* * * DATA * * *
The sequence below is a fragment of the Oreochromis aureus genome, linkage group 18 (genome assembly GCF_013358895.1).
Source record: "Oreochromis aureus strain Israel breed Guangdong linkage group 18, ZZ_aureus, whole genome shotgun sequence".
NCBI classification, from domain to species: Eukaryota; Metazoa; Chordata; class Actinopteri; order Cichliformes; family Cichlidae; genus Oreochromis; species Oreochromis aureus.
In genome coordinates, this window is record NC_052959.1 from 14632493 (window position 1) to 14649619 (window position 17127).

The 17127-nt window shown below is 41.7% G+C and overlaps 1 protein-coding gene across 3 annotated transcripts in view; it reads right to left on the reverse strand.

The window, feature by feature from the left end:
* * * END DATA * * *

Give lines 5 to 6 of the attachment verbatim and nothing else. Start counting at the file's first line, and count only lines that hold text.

The 17127-nt window shown below is 41.7% G+C and overlaps 1 protein-coding gene across 3 annotated transcripts in view; it reads right to left on the reverse strand.

The window, feature by feature from the left end: